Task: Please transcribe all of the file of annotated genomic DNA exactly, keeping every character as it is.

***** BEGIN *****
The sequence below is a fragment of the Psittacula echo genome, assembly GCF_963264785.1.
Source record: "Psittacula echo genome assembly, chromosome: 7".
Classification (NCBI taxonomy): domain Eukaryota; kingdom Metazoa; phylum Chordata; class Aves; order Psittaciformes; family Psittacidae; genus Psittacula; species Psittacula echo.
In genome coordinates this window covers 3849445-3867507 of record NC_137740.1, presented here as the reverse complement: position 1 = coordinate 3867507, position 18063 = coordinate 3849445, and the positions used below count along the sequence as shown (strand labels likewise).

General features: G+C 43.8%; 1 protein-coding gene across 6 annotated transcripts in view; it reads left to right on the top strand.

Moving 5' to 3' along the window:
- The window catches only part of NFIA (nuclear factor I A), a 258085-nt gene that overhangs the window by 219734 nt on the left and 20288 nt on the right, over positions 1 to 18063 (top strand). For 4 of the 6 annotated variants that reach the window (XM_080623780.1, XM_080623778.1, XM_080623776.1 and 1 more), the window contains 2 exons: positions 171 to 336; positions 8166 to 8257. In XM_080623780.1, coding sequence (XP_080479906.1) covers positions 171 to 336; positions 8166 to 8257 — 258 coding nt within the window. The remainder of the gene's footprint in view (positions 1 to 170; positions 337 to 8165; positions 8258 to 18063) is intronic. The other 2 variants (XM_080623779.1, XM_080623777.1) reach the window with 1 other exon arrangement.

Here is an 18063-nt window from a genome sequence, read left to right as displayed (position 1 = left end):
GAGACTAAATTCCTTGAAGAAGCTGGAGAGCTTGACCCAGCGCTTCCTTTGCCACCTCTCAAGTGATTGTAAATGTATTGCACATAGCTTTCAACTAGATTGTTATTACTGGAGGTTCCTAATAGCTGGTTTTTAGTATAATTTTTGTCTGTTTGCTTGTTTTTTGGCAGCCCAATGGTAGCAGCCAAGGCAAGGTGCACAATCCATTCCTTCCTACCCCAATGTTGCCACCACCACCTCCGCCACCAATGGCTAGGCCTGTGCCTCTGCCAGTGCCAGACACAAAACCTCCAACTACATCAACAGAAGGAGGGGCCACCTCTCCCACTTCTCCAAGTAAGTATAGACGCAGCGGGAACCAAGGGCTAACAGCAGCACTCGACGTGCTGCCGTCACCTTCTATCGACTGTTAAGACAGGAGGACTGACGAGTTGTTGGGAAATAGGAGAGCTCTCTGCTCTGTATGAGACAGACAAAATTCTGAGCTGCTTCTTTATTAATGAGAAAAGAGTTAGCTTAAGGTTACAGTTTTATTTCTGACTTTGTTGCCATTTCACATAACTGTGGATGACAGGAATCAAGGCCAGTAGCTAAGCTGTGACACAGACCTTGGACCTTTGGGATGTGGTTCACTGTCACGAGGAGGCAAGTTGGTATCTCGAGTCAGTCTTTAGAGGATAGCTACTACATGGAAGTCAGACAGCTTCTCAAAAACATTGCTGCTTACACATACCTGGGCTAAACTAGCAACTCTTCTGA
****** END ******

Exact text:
The sequence below is a fragment of the Psittacula echo genome, assembly GCF_963264785.1.
Source record: "Psittacula echo genome assembly, chromosome: 7".
Classification (NCBI taxonomy): domain Eukaryota; kingdom Metazoa; phylum Chordata; class Aves; order Psittaciformes; family Psittacidae; genus Psittacula; species Psittacula echo.
In genome coordinates this window covers 3849445-3867507 of record NC_137740.1, presented here as the reverse complement: position 1 = coordinate 3867507, position 18063 = coordinate 3849445, and the positions used below count along the sequence as shown (strand labels likewise).

General features: G+C 43.8%; 1 protein-coding gene across 6 annotated transcripts in view; it reads left to right on the top strand.

Moving 5' to 3' along the window:
- The window catches only part of NFIA (nuclear factor I A), a 258085-nt gene that overhangs the window by 219734 nt on the left and 20288 nt on the right, over positions 1 to 18063 (top strand). For 4 of the 6 annotated variants that reach the window (XM_080623780.1, XM_080623778.1, XM_080623776.1 and 1 more), the window contains 2 exons: positions 171 to 336; positions 8166 to 8257. In XM_080623780.1, coding sequence (XP_080479906.1) covers positions 171 to 336; positions 8166 to 8257 — 258 coding nt within the window. The remainder of the gene's footprint in view (positions 1 to 170; positions 337 to 8165; positions 8258 to 18063) is intronic. The other 2 variants (XM_080623779.1, XM_080623777.1) reach the window with 1 other exon arrangement.

Here is an 18063-nt window from a genome sequence, read left to right as displayed (position 1 = left end):
GAGACTAAATTCCTTGAAGAAGCTGGAGAGCTTGACCCAGCGCTTCCTTTGCCACCTCTCAAGTGATTGTAAATGTATTGCACATAGCTTTCAACTAGATTGTTATTACTGGAGGTTCCTAATAGCTGGTTTTTAGTATAATTTTTGTCTGTTTGCTTGTTTTTTGGCAGCCCAATGGTAGCAGCCAAGGCAAGGTGCACAATCCATTCCTTCCTACCCCAATGTTGCCACCACCACCTCCGCCACCAATGGCTAGGCCTGTGCCTCTGCCAGTGCCAGACACAAAACCTCCAACTACATCAACAGAAGGAGGGGCCACCTCTCCCACTTCTCCAAGTAAGTATAGACGCAGCGGGAACCAAGGGCTAACAGCAGCACTCGACGTGCTGCCGTCACCTTCTATCGACTGTTAAGACAGGAGGACTGACGAGTTGTTGGGAAATAGGAGAGCTCTCTGCTCTGTATGAGACAGACAAAATTCTGAGCTGCTTCTTTATTAATGAGAAAAGAGTTAGCTTAAGGTTACAGTTTTATTTCTGACTTTGTTGCCATTTCACATAACTGTGGATGACAGGAATCAAGGCCAGTAGCTAAGCTGTGACACAGACCTTGGACCTTTGGGATGTGGTTCACTGTCACGAGGAGGCAAGTTGGTATCTCGAGTCAGTCTTTAGAGGATAGCTACTACATGGAAGTCAGACAGCTTCTCAAAAACATTGCTGCTTACACATACCTGGGCTAAACTAGCAACTCTTCTGA